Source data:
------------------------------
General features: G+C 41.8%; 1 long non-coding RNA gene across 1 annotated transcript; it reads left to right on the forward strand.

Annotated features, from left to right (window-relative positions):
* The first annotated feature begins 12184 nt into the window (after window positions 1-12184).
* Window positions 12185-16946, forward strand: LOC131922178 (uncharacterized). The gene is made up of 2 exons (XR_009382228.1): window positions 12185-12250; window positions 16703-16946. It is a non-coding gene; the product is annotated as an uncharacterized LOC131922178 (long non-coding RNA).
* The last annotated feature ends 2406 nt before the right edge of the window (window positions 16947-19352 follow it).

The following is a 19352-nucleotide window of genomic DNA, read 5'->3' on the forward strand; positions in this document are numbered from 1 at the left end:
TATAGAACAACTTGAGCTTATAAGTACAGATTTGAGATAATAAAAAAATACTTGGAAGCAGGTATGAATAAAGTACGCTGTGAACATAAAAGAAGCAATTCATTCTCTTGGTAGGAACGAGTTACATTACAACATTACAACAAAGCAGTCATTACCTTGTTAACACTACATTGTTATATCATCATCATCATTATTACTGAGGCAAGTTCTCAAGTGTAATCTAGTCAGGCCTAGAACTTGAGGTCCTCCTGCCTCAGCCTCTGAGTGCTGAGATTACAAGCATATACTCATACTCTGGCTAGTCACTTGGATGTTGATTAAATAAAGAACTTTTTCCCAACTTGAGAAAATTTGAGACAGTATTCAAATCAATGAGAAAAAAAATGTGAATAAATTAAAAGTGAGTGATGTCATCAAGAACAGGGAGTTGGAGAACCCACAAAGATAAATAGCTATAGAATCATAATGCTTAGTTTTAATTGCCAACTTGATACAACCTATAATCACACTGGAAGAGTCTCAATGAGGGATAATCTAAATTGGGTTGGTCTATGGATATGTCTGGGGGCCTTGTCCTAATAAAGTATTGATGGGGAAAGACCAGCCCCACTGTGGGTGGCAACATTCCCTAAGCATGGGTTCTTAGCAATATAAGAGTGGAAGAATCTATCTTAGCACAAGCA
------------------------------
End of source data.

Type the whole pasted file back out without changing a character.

General features: G+C 41.8%; 1 long non-coding RNA gene across 1 annotated transcript; it reads left to right on the forward strand.

Annotated features, from left to right (window-relative positions):
* The first annotated feature begins 12184 nt into the window (after window positions 1-12184).
* Window positions 12185-16946, forward strand: LOC131922178 (uncharacterized). The gene is made up of 2 exons (XR_009382228.1): window positions 12185-12250; window positions 16703-16946. It is a non-coding gene; the product is annotated as an uncharacterized LOC131922178 (long non-coding RNA).
* The last annotated feature ends 2406 nt before the right edge of the window (window positions 16947-19352 follow it).

The following is a 19352-nucleotide window of genomic DNA, read 5'->3' on the forward strand; positions in this document are numbered from 1 at the left end:
TATAGAACAACTTGAGCTTATAAGTACAGATTTGAGATAATAAAAAAATACTTGGAAGCAGGTATGAATAAAGTACGCTGTGAACATAAAAGAAGCAATTCATTCTCTTGGTAGGAACGAGTTACATTACAACATTACAACAAAGCAGTCATTACCTTGTTAACACTACATTGTTATATCATCATCATCATTATTACTGAGGCAAGTTCTCAAGTGTAATCTAGTCAGGCCTAGAACTTGAGGTCCTCCTGCCTCAGCCTCTGAGTGCTGAGATTACAAGCATATACTCATACTCTGGCTAGTCACTTGGATGTTGATTAAATAAAGAACTTTTTCCCAACTTGAGAAAATTTGAGACAGTATTCAAATCAATGAGAAAAAAAATGTGAATAAATTAAAAGTGAGTGATGTCATCAAGAACAGGGAGTTGGAGAACCCACAAAGATAAATAGCTATAGAATCATAATGCTTAGTTTTAATTGCCAACTTGATACAACCTATAATCACACTGGAAGAGTCTCAATGAGGGATAATCTAAATTGGGTTGGTCTATGGATATGTCTGGGGGCCTTGTCCTAATAAAGTATTGATGGGGAAAGACCAGCCCCACTGTGGGTGGCAACATTCCCTAAGCATGGGTTCTTAGCAATATAAGAGTGGAAGAATCTATCTTAGCACAAGCA